Gwen Mayor

10th March 2006 at 00:00
Gwen Mayor had been a teacher at Dunblane Primary for 10 years when she was killed trying to shield her P1 class from Thomas Hamilton's bullets. Her bravery and her commitment to teaching led her union, the EIS, to launch a fund in her name, ensuring a lasting legacy to her memory that benefits children in Scotland's primary schools.

Following her death, many Scottish teachers made donations to the fund, which in February 1997 became the Gwen Mayor Trust. Since then, organisations, trades unions and many individuals have continued to contribute. It is now administered by a board of trustees, which includes one of Mrs Mayor's two daughters and a former colleague from Dunblane Primary.

Each year, the trust awards monies to primary school projects connected with subject areas Mrs Mayor loved: the arts, culture, music and sport.

Last year it gave nearly pound;5,000 to 10 primary schools.

One was Eastfield Primary in Penicuik, which was awarded funding in 2004-06 to brighten up its "dull" dining room. P4 pupils worked with a local artist, Kate Leiper, to create 12 stained glass windows themed around healthy eating.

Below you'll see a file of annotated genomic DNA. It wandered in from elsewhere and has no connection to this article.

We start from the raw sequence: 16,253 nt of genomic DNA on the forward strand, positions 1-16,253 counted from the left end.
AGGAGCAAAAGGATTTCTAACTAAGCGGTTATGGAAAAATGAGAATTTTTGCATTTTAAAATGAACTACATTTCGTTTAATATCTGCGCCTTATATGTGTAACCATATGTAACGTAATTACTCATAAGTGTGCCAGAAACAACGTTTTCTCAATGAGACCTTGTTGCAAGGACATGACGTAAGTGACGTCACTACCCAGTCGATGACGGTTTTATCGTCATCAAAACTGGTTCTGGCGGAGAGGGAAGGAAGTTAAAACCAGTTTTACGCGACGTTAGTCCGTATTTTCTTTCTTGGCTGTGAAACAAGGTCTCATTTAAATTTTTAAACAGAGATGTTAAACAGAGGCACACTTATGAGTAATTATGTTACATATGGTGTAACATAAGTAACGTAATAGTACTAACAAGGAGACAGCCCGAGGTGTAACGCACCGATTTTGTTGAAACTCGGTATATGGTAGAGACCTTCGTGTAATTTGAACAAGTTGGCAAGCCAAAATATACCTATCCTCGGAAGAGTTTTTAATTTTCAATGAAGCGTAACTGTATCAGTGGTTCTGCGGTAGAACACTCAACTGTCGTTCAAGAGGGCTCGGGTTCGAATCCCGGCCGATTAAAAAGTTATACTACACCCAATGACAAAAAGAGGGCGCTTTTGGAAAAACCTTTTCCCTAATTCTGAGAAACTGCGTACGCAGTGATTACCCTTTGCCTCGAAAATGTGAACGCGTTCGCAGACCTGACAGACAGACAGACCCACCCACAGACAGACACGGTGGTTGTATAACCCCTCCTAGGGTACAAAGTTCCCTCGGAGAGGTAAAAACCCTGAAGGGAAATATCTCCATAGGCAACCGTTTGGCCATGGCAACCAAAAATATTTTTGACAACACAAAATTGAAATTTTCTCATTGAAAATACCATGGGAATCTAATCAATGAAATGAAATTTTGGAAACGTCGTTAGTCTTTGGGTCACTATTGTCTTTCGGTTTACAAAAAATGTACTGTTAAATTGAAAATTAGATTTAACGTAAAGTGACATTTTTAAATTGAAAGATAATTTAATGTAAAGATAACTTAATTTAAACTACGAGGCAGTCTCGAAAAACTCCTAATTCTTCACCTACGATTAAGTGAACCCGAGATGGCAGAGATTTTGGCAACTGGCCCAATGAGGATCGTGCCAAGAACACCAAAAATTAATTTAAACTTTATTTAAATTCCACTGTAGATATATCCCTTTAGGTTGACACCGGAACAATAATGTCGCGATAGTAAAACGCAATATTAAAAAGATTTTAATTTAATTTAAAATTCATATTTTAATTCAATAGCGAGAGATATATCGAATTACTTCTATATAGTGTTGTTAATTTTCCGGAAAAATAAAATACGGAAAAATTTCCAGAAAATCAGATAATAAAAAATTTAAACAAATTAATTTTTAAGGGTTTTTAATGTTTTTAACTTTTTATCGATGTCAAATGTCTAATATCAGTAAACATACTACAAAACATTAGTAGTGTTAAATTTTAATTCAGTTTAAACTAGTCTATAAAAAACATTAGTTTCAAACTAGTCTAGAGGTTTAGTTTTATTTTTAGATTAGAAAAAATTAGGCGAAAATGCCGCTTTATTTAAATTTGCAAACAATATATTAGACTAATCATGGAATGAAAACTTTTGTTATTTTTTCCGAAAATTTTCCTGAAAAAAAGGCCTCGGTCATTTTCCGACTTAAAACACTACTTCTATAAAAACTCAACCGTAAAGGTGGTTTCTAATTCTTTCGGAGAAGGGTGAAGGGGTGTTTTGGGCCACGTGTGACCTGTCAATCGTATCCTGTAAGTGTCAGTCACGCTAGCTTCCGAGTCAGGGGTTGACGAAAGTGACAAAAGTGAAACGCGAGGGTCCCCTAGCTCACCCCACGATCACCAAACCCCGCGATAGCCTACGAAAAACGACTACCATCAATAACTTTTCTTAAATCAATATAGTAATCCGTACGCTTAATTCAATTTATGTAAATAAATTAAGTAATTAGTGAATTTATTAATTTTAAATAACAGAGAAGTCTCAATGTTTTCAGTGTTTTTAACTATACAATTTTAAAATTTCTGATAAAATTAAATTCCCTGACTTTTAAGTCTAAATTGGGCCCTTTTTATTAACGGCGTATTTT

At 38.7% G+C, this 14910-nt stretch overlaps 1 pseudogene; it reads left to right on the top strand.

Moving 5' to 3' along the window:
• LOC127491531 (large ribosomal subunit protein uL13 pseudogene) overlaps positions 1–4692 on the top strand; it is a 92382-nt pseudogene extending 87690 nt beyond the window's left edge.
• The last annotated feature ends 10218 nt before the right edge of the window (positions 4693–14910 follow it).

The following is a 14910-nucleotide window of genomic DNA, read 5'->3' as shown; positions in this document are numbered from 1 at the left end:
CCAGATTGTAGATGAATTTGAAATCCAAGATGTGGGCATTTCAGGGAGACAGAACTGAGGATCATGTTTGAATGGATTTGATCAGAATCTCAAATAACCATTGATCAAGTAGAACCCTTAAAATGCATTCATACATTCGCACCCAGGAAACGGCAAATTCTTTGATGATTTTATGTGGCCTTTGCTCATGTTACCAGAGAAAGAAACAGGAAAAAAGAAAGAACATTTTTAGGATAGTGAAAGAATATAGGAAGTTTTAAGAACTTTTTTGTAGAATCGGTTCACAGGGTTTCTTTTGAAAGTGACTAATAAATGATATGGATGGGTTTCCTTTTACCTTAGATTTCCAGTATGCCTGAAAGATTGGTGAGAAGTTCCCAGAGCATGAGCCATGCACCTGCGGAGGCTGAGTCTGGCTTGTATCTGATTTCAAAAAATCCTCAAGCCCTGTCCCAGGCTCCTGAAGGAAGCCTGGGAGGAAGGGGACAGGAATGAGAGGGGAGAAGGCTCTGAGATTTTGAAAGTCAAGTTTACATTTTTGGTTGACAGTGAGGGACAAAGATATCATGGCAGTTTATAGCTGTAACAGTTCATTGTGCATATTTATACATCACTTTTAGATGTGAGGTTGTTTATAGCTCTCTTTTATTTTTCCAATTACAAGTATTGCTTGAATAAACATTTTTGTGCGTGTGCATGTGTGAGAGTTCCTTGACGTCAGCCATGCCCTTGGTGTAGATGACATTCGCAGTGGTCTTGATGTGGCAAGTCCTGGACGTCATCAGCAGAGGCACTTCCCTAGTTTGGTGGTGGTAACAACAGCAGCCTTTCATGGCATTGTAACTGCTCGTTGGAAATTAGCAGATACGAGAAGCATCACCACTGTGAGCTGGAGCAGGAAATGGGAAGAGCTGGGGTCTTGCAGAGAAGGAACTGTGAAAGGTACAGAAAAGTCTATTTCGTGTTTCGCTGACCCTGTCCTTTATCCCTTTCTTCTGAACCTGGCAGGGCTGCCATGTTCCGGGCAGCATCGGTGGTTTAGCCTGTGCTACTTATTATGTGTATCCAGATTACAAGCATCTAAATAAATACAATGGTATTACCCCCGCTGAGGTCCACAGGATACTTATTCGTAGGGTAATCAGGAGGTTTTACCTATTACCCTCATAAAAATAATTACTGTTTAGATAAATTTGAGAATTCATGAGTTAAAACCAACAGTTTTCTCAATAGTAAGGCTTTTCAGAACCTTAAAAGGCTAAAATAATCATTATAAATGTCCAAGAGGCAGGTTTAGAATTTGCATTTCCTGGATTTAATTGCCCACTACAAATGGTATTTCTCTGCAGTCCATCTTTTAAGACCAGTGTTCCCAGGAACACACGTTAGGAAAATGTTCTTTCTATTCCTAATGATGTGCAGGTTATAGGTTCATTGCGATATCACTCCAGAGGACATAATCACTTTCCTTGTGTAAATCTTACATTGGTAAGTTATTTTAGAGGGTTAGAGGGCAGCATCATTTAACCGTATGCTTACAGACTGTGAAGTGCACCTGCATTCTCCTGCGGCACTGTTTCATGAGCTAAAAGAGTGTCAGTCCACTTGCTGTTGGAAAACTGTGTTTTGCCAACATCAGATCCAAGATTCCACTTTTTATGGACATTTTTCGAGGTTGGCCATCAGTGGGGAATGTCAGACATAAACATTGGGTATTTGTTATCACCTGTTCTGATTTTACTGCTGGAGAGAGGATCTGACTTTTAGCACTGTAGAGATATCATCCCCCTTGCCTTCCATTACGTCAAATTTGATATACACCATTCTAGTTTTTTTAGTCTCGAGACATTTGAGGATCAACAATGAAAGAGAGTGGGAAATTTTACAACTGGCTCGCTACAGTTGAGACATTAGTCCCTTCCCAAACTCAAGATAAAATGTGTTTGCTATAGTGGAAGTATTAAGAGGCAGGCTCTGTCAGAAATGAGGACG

"The Scottish Parliament may look good but by the time we are finished, Eastfield Primary will look even better," said headteacher Elizabeth Barton at the time.

This academic year, St Aloysius Primary in Springburn, Glasgow, received funding for a project aimed at helping refugees and asylum seekers assimilate into the community. The school, which has a high number of pupils from outside Scotland, organises its choir to encourage inclusion of all its children. One way has been to buy African bells and shakers, and a djembe drum for children to play to accompany the singers.

"With the Gwen Mayor Trust we are able to continue our work in celebrating in song the many languages and cultures we now have in school," says Carol Jamnejad, an EAL teacher at St Aloysius Primary.

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